Flu is a dangerous germ, having the potential to sicken and kill millions of people in a single infection season. It’s happened before as in the epidemic of 1918 and it may happen again. Experts feared that a new super flu was coming at us in 2009 when the H1N1 virus emerged in Mexico and rapidly spread across the globe. During the 2009 outbreak, attempts at isolating the patients with the virus didn’t work, antiviral medicines to treat infected patients only helped a little, and vaccines to protect the population emerged too late to really be useful. In short, we were caught off guard and couldn’t respond fast enough. Virologists and public health officials learned from this event and are planning on improving the speed and effectiveness of their response for the next novel influenza virus that may come our way.
Most of us are aware that the influenza virus is constantly changing but how does it do this? How does the influenza virus change over time? To understand this you need to become familiar with two concepts, what virologists call drift and shift. Under normal circumstances, as the flu virus moves through the population infecting us, it’s genes change very slightly causing the germ to “drift” and look slightly different at the end of the flu season than it did at the beginning. Alternatively as we experienced in 2009, the influenza germ is capable of making a major costume change and becoming a novel, very different germ from those we normally encounter each winter. When this happens we call such an event a “shift”. If this “shifted” new novel germ is capable of causing severe disease and moving from person to person, here comes a major epidemic. Maybe even a worldwide pandemic.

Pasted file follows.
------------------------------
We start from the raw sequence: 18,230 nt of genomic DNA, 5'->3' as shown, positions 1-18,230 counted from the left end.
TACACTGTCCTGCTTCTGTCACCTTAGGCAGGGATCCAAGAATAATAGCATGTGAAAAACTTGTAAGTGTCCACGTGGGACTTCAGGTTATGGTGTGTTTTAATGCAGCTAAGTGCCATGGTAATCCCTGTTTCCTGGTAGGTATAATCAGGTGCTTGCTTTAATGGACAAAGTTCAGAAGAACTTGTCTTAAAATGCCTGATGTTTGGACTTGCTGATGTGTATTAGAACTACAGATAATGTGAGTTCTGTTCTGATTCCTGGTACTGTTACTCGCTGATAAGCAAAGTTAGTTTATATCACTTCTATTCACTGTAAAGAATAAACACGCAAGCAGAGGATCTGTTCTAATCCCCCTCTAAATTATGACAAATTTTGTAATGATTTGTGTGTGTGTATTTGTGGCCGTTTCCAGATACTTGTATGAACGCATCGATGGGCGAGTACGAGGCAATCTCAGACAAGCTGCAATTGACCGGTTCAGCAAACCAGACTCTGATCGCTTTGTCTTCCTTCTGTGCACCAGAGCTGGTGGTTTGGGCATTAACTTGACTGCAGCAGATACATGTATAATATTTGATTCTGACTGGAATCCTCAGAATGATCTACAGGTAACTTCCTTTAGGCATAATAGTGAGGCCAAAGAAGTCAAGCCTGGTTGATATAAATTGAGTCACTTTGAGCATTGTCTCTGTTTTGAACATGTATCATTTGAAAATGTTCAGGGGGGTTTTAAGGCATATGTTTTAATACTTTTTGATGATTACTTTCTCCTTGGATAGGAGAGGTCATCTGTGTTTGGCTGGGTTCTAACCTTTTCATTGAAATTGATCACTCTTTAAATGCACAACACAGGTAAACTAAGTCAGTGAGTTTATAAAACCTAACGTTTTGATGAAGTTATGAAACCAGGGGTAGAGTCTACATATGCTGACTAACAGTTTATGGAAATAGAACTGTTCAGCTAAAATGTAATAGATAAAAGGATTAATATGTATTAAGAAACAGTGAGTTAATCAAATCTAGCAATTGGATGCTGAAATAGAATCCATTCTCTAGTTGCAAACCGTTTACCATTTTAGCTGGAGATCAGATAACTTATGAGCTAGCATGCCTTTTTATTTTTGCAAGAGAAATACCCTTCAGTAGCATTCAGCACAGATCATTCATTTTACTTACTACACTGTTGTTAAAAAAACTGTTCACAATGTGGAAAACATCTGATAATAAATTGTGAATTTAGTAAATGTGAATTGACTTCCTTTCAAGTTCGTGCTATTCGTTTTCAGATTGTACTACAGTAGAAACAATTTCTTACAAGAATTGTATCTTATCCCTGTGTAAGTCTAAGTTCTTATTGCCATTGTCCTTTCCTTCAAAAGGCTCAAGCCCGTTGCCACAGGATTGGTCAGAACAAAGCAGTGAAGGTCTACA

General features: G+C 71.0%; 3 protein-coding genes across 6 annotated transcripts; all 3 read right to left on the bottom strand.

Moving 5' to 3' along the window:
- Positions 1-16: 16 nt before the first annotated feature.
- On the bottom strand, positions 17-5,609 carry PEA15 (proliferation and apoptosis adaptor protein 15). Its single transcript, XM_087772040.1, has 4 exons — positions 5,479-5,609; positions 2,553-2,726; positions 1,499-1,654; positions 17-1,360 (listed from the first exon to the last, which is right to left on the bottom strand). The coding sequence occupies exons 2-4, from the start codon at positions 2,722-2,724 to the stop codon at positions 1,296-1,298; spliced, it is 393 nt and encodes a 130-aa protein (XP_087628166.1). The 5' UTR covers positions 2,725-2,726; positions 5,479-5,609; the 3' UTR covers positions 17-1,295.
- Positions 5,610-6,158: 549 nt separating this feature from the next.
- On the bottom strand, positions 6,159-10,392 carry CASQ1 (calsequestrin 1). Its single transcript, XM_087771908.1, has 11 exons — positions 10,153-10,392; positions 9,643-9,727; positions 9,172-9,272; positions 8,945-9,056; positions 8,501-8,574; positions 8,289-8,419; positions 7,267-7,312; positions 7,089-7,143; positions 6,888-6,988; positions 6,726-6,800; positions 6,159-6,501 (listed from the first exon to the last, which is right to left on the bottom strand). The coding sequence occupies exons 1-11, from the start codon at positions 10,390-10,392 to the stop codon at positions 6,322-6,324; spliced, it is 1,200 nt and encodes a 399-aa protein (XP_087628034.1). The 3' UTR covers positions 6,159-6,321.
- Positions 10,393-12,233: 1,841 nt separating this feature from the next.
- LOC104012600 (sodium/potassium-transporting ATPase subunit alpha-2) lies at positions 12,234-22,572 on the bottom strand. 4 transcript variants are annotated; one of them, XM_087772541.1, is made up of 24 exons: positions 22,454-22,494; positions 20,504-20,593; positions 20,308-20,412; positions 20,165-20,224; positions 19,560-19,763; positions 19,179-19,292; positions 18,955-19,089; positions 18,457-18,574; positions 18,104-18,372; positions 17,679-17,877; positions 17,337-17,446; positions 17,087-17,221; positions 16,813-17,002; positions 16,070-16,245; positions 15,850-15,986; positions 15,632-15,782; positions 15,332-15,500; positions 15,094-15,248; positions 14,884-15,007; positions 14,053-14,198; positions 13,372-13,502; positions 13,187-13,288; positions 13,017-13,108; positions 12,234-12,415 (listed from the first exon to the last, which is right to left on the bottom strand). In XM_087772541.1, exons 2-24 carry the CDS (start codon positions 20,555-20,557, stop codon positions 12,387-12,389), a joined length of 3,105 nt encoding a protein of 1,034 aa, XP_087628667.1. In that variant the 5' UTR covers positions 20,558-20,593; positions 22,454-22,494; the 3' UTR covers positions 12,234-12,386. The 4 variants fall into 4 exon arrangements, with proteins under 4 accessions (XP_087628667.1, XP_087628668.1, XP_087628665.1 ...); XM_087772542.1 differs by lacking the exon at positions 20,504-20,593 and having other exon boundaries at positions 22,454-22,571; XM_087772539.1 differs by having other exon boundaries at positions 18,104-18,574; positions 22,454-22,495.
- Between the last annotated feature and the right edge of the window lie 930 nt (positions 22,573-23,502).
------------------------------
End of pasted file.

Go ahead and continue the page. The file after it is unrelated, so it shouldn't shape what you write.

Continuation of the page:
Experts are busy getting a rapid response plan ready to implement before the next pandemic starts to take shape. They believe the key is rapid production and delivery of an effective protective vaccine. To do this, vaccine production and distribution will need to be greatly accelerated. New ideas are being tried such as creating a synthetic virus in advance, also known as a “vaccine seed”, that can be adapted quickly into a new vaccine when it is needed. Scientists are also working on new vaccine production methods and de-centralizing the production of a new vaccine so as to hasten distribution and delivery in an emerging pandemic.
Frankly, I am thrilled that the CDC and NIH are preparing for the worst. It is very likely that history will repeat itself delivering a new worldwide serious influenza infection sometime in our children’s lifetimes; we better be ready when it does. I sleep a little better at night knowing that not only did we learn a lot form the H1N1 scare of 2009, but that we are actually acting on that knowledge.
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Written collaboratively by Catherine Wu and Paul Smolen M.D.